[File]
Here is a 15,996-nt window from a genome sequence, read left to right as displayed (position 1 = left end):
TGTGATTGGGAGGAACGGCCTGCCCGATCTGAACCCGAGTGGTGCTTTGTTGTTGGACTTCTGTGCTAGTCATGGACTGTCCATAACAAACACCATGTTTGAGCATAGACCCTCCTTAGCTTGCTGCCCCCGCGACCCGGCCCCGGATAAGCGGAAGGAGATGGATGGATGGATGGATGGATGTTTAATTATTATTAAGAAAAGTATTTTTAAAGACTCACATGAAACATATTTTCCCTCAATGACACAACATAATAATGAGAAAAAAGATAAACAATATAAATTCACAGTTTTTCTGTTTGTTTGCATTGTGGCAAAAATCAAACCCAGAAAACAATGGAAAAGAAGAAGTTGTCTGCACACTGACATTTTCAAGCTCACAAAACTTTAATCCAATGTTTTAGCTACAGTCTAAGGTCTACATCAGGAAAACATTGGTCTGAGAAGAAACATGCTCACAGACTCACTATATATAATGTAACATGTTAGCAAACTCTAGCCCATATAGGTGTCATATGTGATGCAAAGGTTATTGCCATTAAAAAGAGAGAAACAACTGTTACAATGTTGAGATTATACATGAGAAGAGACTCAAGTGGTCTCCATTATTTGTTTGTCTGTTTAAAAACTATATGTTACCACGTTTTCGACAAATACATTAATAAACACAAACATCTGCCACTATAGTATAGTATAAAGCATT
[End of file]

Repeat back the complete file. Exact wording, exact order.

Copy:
Here is a 15,996-nt window from a genome sequence, read left to right as displayed (position 1 = left end):
TGTGATTGGGAGGAACGGCCTGCCCGATCTGAACCCGAGTGGTGCTTTGTTGTTGGACTTCTGTGCTAGTCATGGACTGTCCATAACAAACACCATGTTTGAGCATAGACCCTCCTTAGCTTGCTGCCCCCGCGACCCGGCCCCGGATAAGCGGAAGGAGATGGATGGATGGATGGATGGATGTTTAATTATTATTAAGAAAAGTATTTTTAAAGACTCACATGAAACATATTTTCCCTCAATGACACAACATAATAATGAGAAAAAAGATAAACAATATAAATTCACAGTTTTTCTGTTTGTTTGCATTGTGGCAAAAATCAAACCCAGAAAACAATGGAAAAGAAGAAGTTGTCTGCACACTGACATTTTCAAGCTCACAAAACTTTAATCCAATGTTTTAGCTACAGTCTAAGGTCTACATCAGGAAAACATTGGTCTGAGAAGAAACATGCTCACAGACTCACTATATATAATGTAACATGTTAGCAAACTCTAGCCCATATAGGTGTCATATGTGATGCAAAGGTTATTGCCATTAAAAAGAGAGAAACAACTGTTACAATGTTGAGATTATACATGAGAAGAGACTCAAGTGGTCTCCATTATTTGTTTGTCTGTTTAAAAACTATATGTTACCACGTTTTCGACAAATACATTAATAAACACAAACATCTGCCACTATAGTATAGTATAAAGCATT